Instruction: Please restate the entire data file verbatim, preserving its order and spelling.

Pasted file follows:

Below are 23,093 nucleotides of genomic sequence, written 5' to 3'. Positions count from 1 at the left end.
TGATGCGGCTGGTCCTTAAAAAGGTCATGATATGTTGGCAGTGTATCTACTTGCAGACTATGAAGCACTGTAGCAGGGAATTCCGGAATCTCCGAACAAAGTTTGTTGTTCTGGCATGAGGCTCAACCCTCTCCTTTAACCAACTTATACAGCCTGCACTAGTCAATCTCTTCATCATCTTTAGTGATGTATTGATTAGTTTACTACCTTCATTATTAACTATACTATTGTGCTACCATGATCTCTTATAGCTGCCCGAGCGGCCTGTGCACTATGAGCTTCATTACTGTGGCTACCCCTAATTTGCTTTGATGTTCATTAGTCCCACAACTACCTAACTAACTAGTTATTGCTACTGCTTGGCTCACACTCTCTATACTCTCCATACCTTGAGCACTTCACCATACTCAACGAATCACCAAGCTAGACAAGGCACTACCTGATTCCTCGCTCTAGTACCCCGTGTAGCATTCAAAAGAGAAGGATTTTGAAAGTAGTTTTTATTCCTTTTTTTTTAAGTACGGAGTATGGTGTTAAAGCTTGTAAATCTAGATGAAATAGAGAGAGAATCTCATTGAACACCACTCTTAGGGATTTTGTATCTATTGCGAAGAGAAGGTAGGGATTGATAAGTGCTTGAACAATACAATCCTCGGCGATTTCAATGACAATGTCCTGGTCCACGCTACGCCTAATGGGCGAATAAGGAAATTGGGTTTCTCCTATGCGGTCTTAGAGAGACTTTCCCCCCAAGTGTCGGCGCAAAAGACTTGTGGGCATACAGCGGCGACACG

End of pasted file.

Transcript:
Below are 23,093 nucleotides of genomic sequence, written 5' to 3'. Positions count from 1 at the left end.
TGATGCGGCTGGTCCTTAAAAAGGTCATGATATGTTGGCAGTGTATCTACTTGCAGACTATGAAGCACTGTAGCAGGGAATTCCGGAATCTCCGAACAAAGTTTGTTGTTCTGGCATGAGGCTCAACCCTCTCCTTTAACCAACTTATACAGCCTGCACTAGTCAATCTCTTCATCATCTTTAGTGATGTATTGATTAGTTTACTACCTTCATTATTAACTATACTATTGTGCTACCATGATCTCTTATAGCTGCCCGAGCGGCCTGTGCACTATGAGCTTCATTACTGTGGCTACCCCTAATTTGCTTTGATGTTCATTAGTCCCACAACTACCTAACTAACTAGTTATTGCTACTGCTTGGCTCACACTCTCTATACTCTCCATACCTTGAGCACTTCACCATACTCAACGAATCACCAAGCTAGACAAGGCACTACCTGATTCCTCGCTCTAGTACCCCGTGTAGCATTCAAAAGAGAAGGATTTTGAAAGTAGTTTTTATTCCTTTTTTTTTAAGTACGGAGTATGGTGTTAAAGCTTGTAAATCTAGATGAAATAGAGAGAGAATCTCATTGAACACCACTCTTAGGGATTTTGTATCTATTGCGAAGAGAAGGTAGGGATTGATAAGTGCTTGAACAATACAATCCTCGGCGATTTCAATGACAATGTCCTGGTCCACGCTACGCCTAATGGGCGAATAAGGAAATTGGGTTTCTCCTATGCGGTCTTAGAGAGACTTTCCCCCCAAGTGTCGGCGCAAAAGACTTGTGGGCATACAGCGGCGACACG